This week on the Writer's Detective Bureau, U.S. Marshals, the CIA, and Being Taken Downtown. I'm Adam Richardson and this is the Writer's Detective Bureau.
Welcome to episode number 56 of the Writer's Detective Bureau, the podcast dedicated to helping authors and screenwriters write professional-quality, crime-related fiction. This week, I'd like to thank Gold Shield patrons, Debra Dunbar from debradunbar.com, C.C. Jameson from ccjameson.com, Larry Keeton, Vicki Tharp of vickitharp.com, Dharma Kelleher of dharmakelleher.com, Chrysann, Jimmy Cowe of Crimibox, and Larry Darter for their support. I'd also like to thank all of my Coffee Club patrons for their support month after month. You can find links to all of the writers supporting this episode by going to the show notes at writersdetective.com/56, and to learn about setting up your own Patreon account for your author business, and to help me keep the lights on in the Bureau, visit writersdetective.com/Patreon, P-A-T-R-E-O-N.
This week's first question comes from Ken Shoemaker who you can find at facebook.com/ShoemakerKen51. Ken wrote, "Congratulations on the one year anniversary for the podcast and congratulations to all the winners. My question this week is how often do you or other agencies use the U.S Marshal service to apprehend wanted fugitives? Do you or other detectives work with them in the hunt?" Yeah Ken, I've worked with the U.S Marshals deputies a few times on cases and there are a variety of reasons why a local agency might work with the Marshal service.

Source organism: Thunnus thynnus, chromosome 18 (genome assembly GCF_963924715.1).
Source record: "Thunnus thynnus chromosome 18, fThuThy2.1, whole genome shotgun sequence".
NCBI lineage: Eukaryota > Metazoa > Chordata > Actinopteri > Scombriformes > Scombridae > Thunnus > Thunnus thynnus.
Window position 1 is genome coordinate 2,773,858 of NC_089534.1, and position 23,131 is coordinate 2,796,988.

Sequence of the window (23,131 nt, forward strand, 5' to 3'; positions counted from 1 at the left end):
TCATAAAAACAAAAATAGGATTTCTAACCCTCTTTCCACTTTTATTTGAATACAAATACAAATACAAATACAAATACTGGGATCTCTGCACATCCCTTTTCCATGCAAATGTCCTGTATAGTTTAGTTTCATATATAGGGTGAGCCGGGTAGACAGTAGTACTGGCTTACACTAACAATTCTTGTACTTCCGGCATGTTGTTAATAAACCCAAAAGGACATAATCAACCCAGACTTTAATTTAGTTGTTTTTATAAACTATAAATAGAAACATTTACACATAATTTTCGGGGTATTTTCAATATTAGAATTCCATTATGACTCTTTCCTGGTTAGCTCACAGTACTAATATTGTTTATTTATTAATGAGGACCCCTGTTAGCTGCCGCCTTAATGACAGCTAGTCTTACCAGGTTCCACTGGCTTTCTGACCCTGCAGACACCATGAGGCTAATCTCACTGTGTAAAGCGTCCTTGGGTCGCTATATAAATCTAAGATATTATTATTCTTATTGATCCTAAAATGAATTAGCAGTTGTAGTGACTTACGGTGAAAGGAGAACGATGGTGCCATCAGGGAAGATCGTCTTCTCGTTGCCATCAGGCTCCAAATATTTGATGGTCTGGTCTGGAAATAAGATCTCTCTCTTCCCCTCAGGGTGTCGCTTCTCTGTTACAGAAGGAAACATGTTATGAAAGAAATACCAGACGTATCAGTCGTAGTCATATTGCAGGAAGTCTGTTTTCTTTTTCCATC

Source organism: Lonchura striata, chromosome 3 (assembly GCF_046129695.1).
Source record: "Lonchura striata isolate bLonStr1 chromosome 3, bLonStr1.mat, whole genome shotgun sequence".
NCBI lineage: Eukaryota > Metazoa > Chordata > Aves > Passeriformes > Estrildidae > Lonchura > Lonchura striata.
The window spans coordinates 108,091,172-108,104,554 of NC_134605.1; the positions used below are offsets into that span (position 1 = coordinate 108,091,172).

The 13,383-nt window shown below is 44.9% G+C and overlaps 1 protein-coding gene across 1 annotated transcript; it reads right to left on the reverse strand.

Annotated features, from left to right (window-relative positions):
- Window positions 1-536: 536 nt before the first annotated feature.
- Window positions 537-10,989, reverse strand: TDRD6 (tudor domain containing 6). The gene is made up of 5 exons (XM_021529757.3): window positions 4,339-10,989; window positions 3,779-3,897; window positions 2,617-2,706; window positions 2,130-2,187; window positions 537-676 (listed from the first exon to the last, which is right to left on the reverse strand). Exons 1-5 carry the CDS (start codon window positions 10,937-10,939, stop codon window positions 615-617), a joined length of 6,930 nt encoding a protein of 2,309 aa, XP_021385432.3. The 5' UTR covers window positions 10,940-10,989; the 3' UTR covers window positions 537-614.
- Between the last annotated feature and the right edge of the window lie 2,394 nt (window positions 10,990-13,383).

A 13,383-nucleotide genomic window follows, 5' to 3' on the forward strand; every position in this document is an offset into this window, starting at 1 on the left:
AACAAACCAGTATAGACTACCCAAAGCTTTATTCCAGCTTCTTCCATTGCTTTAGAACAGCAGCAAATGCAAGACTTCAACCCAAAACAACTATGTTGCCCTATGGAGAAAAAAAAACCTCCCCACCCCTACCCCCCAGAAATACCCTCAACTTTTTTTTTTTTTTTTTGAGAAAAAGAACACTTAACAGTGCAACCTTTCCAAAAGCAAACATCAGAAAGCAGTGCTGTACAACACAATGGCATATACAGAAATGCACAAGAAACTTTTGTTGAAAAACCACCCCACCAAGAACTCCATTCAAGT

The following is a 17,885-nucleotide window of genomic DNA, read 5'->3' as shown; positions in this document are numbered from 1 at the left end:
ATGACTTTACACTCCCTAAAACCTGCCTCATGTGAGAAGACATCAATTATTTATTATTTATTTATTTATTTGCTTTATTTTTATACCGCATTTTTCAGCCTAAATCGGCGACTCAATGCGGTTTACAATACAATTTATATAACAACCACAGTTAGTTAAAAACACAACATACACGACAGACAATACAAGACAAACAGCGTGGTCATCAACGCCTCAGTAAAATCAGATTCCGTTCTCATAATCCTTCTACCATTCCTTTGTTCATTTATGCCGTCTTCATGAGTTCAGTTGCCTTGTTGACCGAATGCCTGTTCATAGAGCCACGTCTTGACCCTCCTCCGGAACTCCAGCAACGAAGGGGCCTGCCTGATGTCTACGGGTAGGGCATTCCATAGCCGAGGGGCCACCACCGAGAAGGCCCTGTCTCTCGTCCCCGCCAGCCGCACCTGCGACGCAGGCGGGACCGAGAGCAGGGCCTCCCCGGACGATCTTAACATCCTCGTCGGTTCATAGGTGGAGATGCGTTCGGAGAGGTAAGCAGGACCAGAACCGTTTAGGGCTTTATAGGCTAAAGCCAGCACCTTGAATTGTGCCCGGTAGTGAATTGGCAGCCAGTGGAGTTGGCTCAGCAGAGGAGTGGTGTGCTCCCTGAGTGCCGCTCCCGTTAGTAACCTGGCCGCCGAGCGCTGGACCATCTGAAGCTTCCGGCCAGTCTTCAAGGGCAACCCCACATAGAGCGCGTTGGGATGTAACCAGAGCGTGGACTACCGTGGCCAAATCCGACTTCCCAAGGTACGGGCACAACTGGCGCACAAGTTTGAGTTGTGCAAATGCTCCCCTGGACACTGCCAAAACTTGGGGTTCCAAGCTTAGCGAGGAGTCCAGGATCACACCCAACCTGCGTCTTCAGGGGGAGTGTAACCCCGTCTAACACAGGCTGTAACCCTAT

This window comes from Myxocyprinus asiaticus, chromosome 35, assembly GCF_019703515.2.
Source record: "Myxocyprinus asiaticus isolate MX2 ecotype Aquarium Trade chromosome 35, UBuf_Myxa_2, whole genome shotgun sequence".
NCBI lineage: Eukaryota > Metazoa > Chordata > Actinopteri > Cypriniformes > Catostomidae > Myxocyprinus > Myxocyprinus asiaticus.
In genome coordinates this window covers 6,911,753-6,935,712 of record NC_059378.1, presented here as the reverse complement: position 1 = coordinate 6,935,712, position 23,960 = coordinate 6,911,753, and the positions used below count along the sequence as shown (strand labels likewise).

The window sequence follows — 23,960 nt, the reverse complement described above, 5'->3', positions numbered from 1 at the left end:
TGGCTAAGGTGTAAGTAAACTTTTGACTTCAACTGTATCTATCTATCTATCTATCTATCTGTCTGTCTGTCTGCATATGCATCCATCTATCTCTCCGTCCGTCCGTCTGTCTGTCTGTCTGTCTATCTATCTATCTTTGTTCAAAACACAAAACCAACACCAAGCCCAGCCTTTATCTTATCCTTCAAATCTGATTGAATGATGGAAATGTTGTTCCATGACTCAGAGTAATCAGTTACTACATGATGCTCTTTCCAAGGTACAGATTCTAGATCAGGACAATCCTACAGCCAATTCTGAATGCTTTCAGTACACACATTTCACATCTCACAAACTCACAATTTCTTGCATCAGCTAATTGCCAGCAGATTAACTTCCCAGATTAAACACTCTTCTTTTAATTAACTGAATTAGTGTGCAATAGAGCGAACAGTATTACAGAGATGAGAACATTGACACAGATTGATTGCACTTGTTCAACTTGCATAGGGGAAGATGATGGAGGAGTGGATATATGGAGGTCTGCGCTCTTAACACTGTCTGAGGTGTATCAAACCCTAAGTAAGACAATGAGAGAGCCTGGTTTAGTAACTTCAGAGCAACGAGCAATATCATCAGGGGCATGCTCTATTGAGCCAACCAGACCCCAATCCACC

In the most memorable case that I was involved in the Marshals were helping police department track a murder suspect who had also been involved in a gun fight with the police, and the deputy U.S Marshals were able to track the suspect's cell phone into my jurisdiction. So in this case the Marshal Service was providing technical assistance in a state fugitive case. That was a crazy night because I ended up on surveillance as the point person on the hotel room all night long. Then when our SWAT team was setting up on the hotel room, I somehow ended up being the one at the front desk, calling all the rooms in that wing of the hotel as part of our SWAT teams evacuation plan.
Then once that wing of the hotel was clear, I became the defacto hostage negotiator talking to this murderer. I mean this guy had his girlfriend in the room with him and he's been drinking all night and after being in a gunfight with the police. He confirms to me in one of my many phone calls into that room that he is in fact armed with several guns, and after a dozen or more phone calls I somehow convinced him to surrender peacefully. And I'm not really clear on how or why the hostage negotiators were not called out on this incident, but I just relied on my skills of being able to talk to people, rapport building and being honest, knowing that if I started bullshitting him, things would end badly for him and his girlfriend and everyone really. Which is why I'd say I'd rather be lucky than good any day... Continue reading...
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